Kanaya commented: “I am very thankful to the Saudi Golf Federation for extending me this invitation. It will be a very important experience to play alongside so many of the best players in the world and a huge opportunity for me. One of my goals this year is to earn my European Tour card, so I will be hoping for a strong showing on my first visit to Saudi Arabia.”

Golf Saudi continues to showcase the stars of tomorrow with two more amateur invitations: one for Jordan’s Shergo Kurdi and the other for Spain’s Eduard Rousaud Sabate. Kurdi, a 17-year-old amateur, became the first player from the GCC and the Middle East to earn Official World Golf Ranking points with his runner-up finish on the MENA Tour at the Journey to Jordan tournament held at the Ayla Golf Club in Aqaba. Sabate currently sits at a career-high No. 4 on the World Amateur Golf Ranking, having won twice in 2020, joining his fellow countrymen Rafa Cabrera-Bello and Sergio Garcia.

With a lineup that looks set to ensure that the Saudi International will be one of the strongest events on the 2021 European Tour schedule, Golf Saudi is looking to build on the momentum resulting from hosting two extremely successful weeks of Ladies European Tour events last November as interest and participation in golf continues to grow in the Kingdom.

Majed Al-Sorour, CEO of the Saudi Golf Federation and Golf Saudi, said: “We are very excited to announce these invitations for the upcoming Saudi International powered by Softbank Investment Advisers. The inclusion of these players will inspire the next generation to follow in their footsteps and support our goal to grow the game of golf in the Kingdom.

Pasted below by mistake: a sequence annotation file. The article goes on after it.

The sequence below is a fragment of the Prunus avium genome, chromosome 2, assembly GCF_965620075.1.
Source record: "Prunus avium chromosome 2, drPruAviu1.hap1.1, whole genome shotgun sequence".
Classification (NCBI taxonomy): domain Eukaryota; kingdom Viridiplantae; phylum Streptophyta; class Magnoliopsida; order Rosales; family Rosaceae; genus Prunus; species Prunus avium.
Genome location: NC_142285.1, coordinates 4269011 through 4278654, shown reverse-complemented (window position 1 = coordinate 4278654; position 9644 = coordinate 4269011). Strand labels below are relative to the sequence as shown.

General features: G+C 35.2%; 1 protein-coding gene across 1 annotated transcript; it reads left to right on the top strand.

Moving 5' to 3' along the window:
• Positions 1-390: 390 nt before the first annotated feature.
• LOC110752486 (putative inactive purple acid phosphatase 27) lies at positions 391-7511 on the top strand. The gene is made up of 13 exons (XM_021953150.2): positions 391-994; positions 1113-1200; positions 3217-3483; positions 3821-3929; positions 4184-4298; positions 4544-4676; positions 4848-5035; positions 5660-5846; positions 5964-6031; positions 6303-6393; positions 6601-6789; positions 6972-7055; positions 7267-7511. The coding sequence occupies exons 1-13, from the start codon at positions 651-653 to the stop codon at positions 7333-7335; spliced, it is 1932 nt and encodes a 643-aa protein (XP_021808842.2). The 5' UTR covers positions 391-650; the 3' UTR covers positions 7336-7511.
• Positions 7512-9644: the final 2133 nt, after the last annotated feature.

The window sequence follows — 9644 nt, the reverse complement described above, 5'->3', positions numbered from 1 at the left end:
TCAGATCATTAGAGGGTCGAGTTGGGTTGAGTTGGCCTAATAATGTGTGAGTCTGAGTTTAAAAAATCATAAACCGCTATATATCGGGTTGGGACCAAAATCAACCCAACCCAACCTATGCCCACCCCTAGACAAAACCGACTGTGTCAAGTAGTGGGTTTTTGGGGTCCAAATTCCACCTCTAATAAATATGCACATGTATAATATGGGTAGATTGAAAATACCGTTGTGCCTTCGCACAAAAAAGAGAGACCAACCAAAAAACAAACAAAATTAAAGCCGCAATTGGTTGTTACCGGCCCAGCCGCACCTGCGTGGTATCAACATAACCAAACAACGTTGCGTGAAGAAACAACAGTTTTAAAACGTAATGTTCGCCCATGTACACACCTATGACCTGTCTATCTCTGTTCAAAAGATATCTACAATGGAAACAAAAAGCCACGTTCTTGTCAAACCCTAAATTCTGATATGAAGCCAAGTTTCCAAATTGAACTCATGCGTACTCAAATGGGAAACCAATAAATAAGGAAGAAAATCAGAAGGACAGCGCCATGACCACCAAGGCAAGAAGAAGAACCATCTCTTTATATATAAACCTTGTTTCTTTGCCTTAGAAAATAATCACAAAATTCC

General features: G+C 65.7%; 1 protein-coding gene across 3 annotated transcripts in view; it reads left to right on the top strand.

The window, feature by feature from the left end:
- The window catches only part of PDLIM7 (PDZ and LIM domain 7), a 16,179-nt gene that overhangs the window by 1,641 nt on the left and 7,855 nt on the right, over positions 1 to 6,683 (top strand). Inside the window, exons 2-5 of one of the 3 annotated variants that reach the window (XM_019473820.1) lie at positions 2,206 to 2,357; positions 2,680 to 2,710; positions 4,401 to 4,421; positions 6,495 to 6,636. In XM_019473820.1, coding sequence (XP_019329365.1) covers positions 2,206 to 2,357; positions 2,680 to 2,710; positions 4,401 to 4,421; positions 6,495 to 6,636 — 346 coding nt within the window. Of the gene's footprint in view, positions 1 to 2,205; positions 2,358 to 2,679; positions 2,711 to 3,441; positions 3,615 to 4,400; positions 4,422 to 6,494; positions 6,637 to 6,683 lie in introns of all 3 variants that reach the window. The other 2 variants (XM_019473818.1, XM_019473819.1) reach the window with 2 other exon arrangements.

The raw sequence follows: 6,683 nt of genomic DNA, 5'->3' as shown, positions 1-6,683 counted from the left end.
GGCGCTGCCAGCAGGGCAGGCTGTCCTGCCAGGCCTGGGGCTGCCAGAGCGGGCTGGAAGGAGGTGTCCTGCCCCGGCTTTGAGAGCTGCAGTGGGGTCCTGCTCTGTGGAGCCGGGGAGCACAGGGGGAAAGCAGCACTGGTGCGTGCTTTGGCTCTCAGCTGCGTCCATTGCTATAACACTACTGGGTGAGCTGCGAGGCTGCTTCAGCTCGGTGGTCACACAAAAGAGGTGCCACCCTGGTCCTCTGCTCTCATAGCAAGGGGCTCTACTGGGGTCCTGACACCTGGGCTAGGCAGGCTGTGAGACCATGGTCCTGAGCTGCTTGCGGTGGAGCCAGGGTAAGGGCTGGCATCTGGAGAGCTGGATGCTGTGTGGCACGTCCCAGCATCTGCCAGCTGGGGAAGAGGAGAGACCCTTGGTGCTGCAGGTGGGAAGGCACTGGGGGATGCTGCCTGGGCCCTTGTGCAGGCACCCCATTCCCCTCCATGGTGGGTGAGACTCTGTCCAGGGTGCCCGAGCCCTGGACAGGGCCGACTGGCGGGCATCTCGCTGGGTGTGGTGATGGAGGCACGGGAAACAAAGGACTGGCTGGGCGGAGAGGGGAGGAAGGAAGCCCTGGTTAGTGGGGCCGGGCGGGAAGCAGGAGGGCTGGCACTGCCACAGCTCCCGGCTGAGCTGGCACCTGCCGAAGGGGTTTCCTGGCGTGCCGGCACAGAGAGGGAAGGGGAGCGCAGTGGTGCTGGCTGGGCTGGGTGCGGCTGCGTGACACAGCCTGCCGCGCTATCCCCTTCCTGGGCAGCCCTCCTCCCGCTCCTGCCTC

“As we embark on the third edition of our tournament, it feels right that we are also supporting so many young international players who look set to be the stars of tomorrow. We hope their experience [in] Saudi Arabia will be their first of many visits and they will be part of our journey [toward developing] a vibrant and sustainable golfing nation.”


Saudi showjumpers riding high

Saudi showjumpers riding high
With SR130,000 ($34,600) in cash prizes, the three-day competition, held without spectators due to the coronavirus restrictions, has been organized by the Saudi Arabian Equestrian Federation (SAEF) in partnership with the Ministry of National Guard and the Diriyah Gate Development Authority. (AN photos by Huda Bashatah)
Updated 42 min 5 sec ago

Saudi showjumpers riding high

Saudi showjumpers riding high
  • Elite riders saddle up for $34,600 National Guard Ministry cup at Jeddah Trio Ranch

JEDDAH: The Saudi National Guard Ministry’s showjumping cup competition kicked off on Thursday at the Jeddah Trio Ranch, with Abdullah Al-Sharbatly and Dalma Malhas leading a top-class equestrian lineup.

With SR130,000 ($34,600) in cash prizes, the three-day competition, held without spectators due to the coronavirus restrictions, has been organized by the Saudi Arabian Equestrian Federation (SAEF) in partnership with the Ministry of National Guard and the Diriyah Gate Development Authority.
The competition consists of nine rounds, with three rounds each day. About 130 horses were registered in the competition. The fences were set at 1.15m for the small grade where about 80 riders competed on the first day.
Almost 40 equestrians took part in the 1.20m-1.25m medium grade. Another 20 competitors battled in the 1.30m-1.35m grade on the first day of competition.
“We have seven competitions under the names of seven ministries. After good international and Olympic results, support has doubled for equestrian sports, particularly showjumping,” a member of the SAEF technical committee, Ali Al-Sahli, told Arab News.
One rider, Naif Al-Sudairi, said that equestrianism in Saudi Arabia is making rapid advances on many levels.
“With Saudi Vision 2030, we now have more tournaments in all regions of the country, and the competition has heated up,” he told Arab News. “This can motivate the riders to improve and show our best in the run-up to international competitions.”
He added that he is looking forward to representing Saudi Arabia in the global equestrian events.

First day
In the small round on the first day of the competition, Khaled Al-Hady came first with 20 points. His horse, Doberlina Van de Kapel, came second with 18 points. Mohammed Hassan Al-Hadi was ranked third with 16 points, while Princess Al-Anoud Al-Saud secured fourth place with 14 points, and Waleed Al-Ghamdi was fifth with 12 points. Faisal Al-Ouda and Abdul Aziz Al-Hamazani came sixth and seventh, respectively.